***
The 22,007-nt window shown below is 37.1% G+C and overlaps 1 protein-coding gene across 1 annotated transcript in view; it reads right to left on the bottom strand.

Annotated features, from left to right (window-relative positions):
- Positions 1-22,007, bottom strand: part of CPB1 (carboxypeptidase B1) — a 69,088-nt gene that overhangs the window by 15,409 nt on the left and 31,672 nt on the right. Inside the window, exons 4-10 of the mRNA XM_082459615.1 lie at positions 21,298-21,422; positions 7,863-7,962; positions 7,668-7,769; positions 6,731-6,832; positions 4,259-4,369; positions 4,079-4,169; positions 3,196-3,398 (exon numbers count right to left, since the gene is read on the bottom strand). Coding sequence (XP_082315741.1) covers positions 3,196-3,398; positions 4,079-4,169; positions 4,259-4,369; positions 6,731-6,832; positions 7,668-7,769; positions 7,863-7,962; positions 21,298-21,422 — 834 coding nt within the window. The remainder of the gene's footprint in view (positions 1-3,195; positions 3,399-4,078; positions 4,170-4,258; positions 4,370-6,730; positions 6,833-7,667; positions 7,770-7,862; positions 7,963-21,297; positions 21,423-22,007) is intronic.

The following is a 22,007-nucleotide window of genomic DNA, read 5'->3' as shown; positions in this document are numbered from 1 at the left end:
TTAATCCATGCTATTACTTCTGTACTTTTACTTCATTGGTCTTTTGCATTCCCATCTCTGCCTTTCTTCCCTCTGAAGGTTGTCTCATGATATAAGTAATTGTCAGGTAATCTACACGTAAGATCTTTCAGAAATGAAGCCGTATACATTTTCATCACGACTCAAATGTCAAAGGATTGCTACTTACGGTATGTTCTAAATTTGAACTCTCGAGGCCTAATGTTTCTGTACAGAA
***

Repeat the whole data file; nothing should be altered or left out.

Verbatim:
The 22,007-nt window shown below is 37.1% G+C and overlaps 1 protein-coding gene across 1 annotated transcript in view; it reads right to left on the bottom strand.

Annotated features, from left to right (window-relative positions):
- Positions 1-22,007, bottom strand: part of CPB1 (carboxypeptidase B1) — a 69,088-nt gene that overhangs the window by 15,409 nt on the left and 31,672 nt on the right. Inside the window, exons 4-10 of the mRNA XM_082459615.1 lie at positions 21,298-21,422; positions 7,863-7,962; positions 7,668-7,769; positions 6,731-6,832; positions 4,259-4,369; positions 4,079-4,169; positions 3,196-3,398 (exon numbers count right to left, since the gene is read on the bottom strand). Coding sequence (XP_082315741.1) covers positions 3,196-3,398; positions 4,079-4,169; positions 4,259-4,369; positions 6,731-6,832; positions 7,668-7,769; positions 7,863-7,962; positions 21,298-21,422 — 834 coding nt within the window. The remainder of the gene's footprint in view (positions 1-3,195; positions 3,399-4,078; positions 4,170-4,258; positions 4,370-6,730; positions 6,833-7,667; positions 7,770-7,862; positions 7,963-21,297; positions 21,423-22,007) is intronic.

The following is a 22,007-nucleotide window of genomic DNA, read 5'->3' as shown; positions in this document are numbered from 1 at the left end:
TTAATCCATGCTATTACTTCTGTACTTTTACTTCATTGGTCTTTTGCATTCCCATCTCTGCCTTTCTTCCCTCTGAAGGTTGTCTCATGATATAAGTAATTGTCAGGTAATCTACACGTAAGATCTTTCAGAAATGAAGCCGTATACATTTTCATCACGACTCAAATGTCAAAGGATTGCTACTTACGGTATGTTCTAAATTTGAACTCTCGAGGCCTAATGTTTCTGTACAGAA